Phospholipids and calmodulin modulate the inhibition of PMCA activity by tau by María Berrocal; Isaac Corbacho; M. Rosario Sepulveda; Carlos Gutierrez-Merino; Ana M. Mata (1028-1035).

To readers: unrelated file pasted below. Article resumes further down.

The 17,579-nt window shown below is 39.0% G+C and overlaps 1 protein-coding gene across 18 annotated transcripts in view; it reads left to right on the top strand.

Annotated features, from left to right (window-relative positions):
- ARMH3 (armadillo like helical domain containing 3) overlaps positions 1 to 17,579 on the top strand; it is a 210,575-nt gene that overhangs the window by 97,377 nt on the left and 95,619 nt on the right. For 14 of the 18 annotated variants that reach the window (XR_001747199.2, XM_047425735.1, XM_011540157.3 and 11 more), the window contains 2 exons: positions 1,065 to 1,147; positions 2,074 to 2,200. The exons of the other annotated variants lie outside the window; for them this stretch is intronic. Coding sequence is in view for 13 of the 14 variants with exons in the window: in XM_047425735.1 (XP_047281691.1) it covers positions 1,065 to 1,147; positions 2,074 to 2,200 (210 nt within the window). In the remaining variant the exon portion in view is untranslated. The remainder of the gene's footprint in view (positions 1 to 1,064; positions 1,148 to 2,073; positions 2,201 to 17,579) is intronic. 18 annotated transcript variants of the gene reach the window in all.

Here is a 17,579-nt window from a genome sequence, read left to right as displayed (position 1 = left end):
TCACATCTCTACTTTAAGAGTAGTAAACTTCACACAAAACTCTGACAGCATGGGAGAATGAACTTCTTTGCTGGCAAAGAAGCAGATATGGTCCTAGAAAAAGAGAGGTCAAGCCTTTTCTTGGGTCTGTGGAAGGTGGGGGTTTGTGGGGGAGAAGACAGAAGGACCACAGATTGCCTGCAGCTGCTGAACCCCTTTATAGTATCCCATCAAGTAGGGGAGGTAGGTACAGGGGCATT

The disruption of Ca2 + signaling in neurons, together with a failure to keep optimal intracellular Ca2 + concentrations, have been proposed as significant factors for neuronal dysfunction in the Ca2 + hypothesis of Alzheimer's disease (AD). Tau is a protein that plays an essential role in axonal transport and can form abnormal structures such as neurofibrillary tangles that constitute one of the hallmarks of AD. We have recently shown that plasma membrane Ca2 +-ATPase (PMCA), a key enzyme in the maintenance of optimal cytosolic Ca2 + levels in cells, is inhibited by tau in membrane vesicles. In the present study we show that tau inhibits synaptosomal PMCA purified from pig cerebrum, and reconstituted in phosphatidylserine-containing lipid bilayers, with a Ki value of 1.5 ± 0.2 nM tau. Noteworthy, the inhibitory effect of tau is dependent on the charge of the phospholipid used for PMCA reconstitution. In addition, nanomolar concentrations of calmodulin, the major endogenous activator of PMCA, protects against inhibition of the Ca2 +-ATPase activity by tau. Our results in a cellular model such as SH-SY5Y human neuroblastoma cells yielded an inhibition of PMCA by nanomolar tau concentrations and protection by calmodulin against this inhibition similar to those obtained with purified synaptosomal PMCA. Functional studies were also performed with native and truncated versions of human cerebral PMCA4b, an isoform that has been showed to be functionally regulated by amyloid peptides, whose aggregates constitutes another hallmark of AD. Kinetic assays point out that tau binds to the C-terminal tail of PMCA, at a site distinct but close to the calmodulin binding domain. In conclusion, PMCA can be seen as a molecular target for tau-induced cytosolic calcium dysregulation in synaptic terminals.This article is part of a Special Issue entitled: ECS Meeting edited by Claus Heizmann, Joachim Krebs and Jacques Haiech.